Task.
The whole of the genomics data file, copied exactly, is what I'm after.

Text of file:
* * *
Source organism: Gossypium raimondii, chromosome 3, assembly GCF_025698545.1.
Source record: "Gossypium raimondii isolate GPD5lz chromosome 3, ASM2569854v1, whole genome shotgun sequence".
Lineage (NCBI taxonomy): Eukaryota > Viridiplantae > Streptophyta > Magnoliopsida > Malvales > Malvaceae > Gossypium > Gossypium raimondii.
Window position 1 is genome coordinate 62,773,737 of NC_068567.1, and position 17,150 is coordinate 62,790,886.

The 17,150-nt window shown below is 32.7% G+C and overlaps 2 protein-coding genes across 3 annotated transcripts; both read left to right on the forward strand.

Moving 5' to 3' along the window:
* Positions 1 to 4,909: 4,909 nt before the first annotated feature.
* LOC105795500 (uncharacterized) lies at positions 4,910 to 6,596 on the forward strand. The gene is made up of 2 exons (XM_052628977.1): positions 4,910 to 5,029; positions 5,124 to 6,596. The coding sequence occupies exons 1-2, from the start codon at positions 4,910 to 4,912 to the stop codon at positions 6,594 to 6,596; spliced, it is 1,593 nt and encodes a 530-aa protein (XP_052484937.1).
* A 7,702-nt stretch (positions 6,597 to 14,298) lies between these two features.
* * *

Source organism: Gossypium raimondii, chromosome 3, assembly GCF_025698545.1.
Source record: "Gossypium raimondii isolate GPD5lz chromosome 3, ASM2569854v1, whole genome shotgun sequence".
Lineage (NCBI taxonomy): Eukaryota > Viridiplantae > Streptophyta > Magnoliopsida > Malvales > Malvaceae > Gossypium > Gossypium raimondii.
Window position 1 is genome coordinate 62,773,737 of NC_068567.1, and position 17,150 is coordinate 62,790,886.

The 17,150-nt window shown below is 32.7% G+C and overlaps 2 protein-coding genes across 3 annotated transcripts; both read left to right on the forward strand.

Moving 5' to 3' along the window:
* Positions 1 to 4,909: 4,909 nt before the first annotated feature.
* LOC105795500 (uncharacterized) lies at positions 4,910 to 6,596 on the forward strand. The gene is made up of 2 exons (XM_052628977.1): positions 4,910 to 5,029; positions 5,124 to 6,596. The coding sequence occupies exons 1-2, from the start codon at positions 4,910 to 4,912 to the stop codon at positions 6,594 to 6,596; spliced, it is 1,593 nt and encodes a 530-aa protein (XP_052484937.1).
* A 7,702-nt stretch (positions 6,597 to 14,298) lies between these two features.